Wednesday July 17th saw Barlestone once again fall victim to scrap metal thieves as they attempted to pull out metres of copper telephone wiring from the A447 outside of the village.
How It’s Done
Metal theives break into BT manholes and cut the telephone cable at two points along the road, then attempt to rip it out of the ground by tying it to a vehicle in order to cash in on soarng scrap metal values which have seen copper fetch as much as £6,000 a tonn.
Local residents and businesses such as the village Co-op were left without telephone and Internet services whilst BT OpenReach were left to repair the damaged lines. Service was restored to the village on Sunday morning.
As well as local businesses being unable to process credit card transactions, Barlestone Surgery was also left without telephone lines while the cable was being replaced. Furthermore, villagers were left without telephone lines of their own, meaning many would have been unable to call the emergency services should they have needed.
How This Can Be Prevented
The theft of scrap metal is at record levels due to spiralling metal prices for scap lead and copper. With BT’s telephone network in the rural area still being made of copper wire, this is a tempting target for opportunistic thieves who can remove large quantities of it and scrap it in for cash. However, such practises could be reduced with a few simple measures:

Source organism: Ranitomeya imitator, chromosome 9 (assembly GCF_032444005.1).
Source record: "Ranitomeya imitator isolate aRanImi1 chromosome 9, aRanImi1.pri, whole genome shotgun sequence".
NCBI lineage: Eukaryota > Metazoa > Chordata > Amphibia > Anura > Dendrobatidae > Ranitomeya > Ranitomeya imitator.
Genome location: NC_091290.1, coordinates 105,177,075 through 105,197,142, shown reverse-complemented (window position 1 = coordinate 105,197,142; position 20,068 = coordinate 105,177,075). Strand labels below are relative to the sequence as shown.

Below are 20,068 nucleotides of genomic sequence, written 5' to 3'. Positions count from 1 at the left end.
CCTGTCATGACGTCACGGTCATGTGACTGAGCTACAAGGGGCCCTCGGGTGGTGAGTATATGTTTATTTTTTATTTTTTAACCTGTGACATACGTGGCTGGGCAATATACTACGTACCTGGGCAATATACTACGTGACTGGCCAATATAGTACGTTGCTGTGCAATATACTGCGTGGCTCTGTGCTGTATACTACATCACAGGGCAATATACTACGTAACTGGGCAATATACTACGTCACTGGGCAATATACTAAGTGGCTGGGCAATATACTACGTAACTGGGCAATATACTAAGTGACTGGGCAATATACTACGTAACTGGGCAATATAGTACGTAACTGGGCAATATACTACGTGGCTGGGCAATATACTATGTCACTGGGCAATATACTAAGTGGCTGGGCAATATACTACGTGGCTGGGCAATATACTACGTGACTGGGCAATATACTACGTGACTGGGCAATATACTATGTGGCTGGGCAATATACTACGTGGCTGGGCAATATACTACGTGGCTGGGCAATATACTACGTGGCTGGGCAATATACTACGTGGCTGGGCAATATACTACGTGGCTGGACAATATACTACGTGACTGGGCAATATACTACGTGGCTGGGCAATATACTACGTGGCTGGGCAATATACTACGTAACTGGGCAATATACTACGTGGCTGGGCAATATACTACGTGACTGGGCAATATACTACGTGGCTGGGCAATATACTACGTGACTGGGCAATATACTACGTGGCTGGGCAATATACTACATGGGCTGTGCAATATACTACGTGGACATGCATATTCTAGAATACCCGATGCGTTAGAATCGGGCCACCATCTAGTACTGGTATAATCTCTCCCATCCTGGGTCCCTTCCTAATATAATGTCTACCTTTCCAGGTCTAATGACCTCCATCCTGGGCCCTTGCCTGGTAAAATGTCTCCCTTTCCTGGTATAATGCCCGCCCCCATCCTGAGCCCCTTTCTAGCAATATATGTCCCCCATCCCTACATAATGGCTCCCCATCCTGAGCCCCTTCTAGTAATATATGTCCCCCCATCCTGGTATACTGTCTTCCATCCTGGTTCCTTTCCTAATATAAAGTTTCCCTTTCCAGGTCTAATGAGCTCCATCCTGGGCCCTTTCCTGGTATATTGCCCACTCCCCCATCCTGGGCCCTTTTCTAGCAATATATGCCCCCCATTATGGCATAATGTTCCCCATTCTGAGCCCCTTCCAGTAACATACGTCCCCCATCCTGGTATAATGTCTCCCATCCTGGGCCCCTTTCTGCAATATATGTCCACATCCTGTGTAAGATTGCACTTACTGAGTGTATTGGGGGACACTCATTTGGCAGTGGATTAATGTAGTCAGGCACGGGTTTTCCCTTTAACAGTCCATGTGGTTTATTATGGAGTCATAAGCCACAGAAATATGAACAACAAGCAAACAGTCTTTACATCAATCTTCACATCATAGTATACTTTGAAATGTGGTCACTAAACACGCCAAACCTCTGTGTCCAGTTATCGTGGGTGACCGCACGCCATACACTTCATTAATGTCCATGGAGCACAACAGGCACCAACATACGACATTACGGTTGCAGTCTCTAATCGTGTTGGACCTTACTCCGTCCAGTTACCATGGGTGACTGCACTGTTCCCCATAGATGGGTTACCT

1) Upgrade the BT phone network to Fibre Optic. Fibre Optic cables are made of glass, and don’t have any scrap value to theives. BT are upgrading their network (to their 21st Century Network) however as yet there is no forecast date for Barlestone or surrounded villages served by Market Bosworth Telephone Exchange.
2) Enforce Waste Carriers Licences. Waste management laws dictate that any vehicle carrying waste must be able to document where the waste came from, and that they are licenced to carry it. If the police enforce waste management laws, theives would have a harder time carrying the stolen metal and disposing of it.
3) Eliminate the means to scrap stolen metal. Enforcing the law at scrap metal dealers not to accept telephone cable, manhole covers or any other suspect material would help deter the theives from stealing it in the first place. If scrap revenue was paid into bank accounts and not in cash, this would also deter many theives from using this as a means to make money illegally.
The theft of the telephone cabling outside of Barlestone was covered by the Leicester Mercury, who like us are appealing for anyone who knows anything about the thefts to claim £1,000 in reward money and to telephone 0800 555 111.
That is as if we all didn’t know anyway.